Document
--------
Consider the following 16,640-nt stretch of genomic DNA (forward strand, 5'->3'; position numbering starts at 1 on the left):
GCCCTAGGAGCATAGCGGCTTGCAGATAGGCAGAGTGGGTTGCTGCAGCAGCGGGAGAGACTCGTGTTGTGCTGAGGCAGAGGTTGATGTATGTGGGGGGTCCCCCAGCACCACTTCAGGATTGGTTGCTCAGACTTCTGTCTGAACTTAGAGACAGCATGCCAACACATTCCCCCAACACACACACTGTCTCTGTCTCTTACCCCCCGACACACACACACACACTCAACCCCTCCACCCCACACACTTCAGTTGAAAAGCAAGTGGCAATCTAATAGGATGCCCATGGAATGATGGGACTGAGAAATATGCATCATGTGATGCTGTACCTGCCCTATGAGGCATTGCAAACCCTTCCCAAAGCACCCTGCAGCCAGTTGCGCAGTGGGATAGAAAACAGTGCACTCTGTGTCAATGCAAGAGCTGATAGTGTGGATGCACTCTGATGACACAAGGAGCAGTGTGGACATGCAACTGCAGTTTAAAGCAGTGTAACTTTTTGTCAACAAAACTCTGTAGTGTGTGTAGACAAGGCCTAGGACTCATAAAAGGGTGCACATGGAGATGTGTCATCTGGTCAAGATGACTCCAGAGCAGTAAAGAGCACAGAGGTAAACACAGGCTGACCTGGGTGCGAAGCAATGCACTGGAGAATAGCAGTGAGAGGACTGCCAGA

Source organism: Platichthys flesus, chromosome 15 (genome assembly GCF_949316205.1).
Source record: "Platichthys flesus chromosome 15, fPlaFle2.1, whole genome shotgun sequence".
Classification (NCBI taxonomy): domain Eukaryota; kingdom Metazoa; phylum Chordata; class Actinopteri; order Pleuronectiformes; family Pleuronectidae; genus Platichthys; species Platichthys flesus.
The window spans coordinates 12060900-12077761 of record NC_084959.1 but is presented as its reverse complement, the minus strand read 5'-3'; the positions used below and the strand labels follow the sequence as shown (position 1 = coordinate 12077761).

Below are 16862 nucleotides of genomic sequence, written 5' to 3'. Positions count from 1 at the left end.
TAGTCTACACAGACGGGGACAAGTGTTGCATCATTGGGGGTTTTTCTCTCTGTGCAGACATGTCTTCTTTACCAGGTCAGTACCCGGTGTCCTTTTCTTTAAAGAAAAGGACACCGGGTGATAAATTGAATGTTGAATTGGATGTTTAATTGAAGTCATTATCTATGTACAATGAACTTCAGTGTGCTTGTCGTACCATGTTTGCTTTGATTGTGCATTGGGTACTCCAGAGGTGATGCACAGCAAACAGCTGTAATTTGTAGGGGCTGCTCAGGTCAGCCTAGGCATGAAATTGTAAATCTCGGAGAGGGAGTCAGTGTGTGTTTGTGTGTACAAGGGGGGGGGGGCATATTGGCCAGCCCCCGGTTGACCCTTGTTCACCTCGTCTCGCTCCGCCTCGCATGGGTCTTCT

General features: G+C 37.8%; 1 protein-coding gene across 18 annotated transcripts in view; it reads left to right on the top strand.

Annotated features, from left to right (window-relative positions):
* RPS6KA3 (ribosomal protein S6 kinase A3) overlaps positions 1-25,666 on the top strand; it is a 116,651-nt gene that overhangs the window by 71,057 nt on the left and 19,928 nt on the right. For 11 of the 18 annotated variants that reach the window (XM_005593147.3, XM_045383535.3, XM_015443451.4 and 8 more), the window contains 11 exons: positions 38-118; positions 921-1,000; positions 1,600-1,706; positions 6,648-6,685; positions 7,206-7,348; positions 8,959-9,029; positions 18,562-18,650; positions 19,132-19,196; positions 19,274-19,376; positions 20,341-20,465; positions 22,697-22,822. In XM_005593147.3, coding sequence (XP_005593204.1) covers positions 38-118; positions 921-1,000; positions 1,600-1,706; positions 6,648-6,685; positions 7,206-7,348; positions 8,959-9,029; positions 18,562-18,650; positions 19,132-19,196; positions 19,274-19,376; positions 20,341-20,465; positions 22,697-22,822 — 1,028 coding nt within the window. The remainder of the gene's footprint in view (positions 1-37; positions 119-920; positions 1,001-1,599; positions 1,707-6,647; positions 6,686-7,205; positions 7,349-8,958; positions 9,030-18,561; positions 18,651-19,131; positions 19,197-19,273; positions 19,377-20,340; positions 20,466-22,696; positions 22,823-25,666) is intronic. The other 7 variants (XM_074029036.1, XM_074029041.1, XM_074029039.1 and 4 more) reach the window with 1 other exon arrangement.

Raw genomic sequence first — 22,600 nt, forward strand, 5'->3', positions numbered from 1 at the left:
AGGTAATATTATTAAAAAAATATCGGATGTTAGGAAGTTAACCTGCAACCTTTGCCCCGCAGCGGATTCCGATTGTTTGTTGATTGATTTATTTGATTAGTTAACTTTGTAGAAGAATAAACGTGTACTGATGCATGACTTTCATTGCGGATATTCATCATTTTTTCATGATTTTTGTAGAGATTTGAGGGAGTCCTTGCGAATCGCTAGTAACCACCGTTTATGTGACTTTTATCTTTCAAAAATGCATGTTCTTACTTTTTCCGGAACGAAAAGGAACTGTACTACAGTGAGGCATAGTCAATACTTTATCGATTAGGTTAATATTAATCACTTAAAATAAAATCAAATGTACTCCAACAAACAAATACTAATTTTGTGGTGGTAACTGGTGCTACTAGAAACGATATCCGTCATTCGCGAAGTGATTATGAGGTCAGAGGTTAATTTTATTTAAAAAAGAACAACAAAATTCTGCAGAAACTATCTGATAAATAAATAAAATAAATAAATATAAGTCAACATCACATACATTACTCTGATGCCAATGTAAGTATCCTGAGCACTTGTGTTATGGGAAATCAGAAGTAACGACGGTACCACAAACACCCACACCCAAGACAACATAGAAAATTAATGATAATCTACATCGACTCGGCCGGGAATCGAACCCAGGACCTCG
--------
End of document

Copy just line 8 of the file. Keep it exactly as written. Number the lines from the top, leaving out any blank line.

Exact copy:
TAGTCTACACAGACGGGGACAAGTGTTGCATCATTGGGGGTTTTTCTCTCTGTGCAGACATGTCTTCTTTACCAGGTCAGTACCCGGTGTCCTTTTCTTTAAAGAAAAGGACACCGGGTGATAAATTGAATGTTGAATTGGATGTTTAATTGAAGTCATTATCTATGTACAATGAACTTCAGTGTGCTTGTCGTACCATGTTTGCTTTGATTGTGCATTGGGTACTCCAGAGGTGATGCACAGCAAACAGCTGTAATTTGTAGGGGCTGCTCAGGTCAGCCTAGGCATGAAATTGTAAATCTCGGAGAGGGAGTCAGTGTGTGTTTGTGTGTACAAGGGGGGGGGGGCATATTGGCCAGCCCCCGGTTGACCCTTGTTCACCTCGTCTCGCTCCGCCTCGCATGGGTCTTCT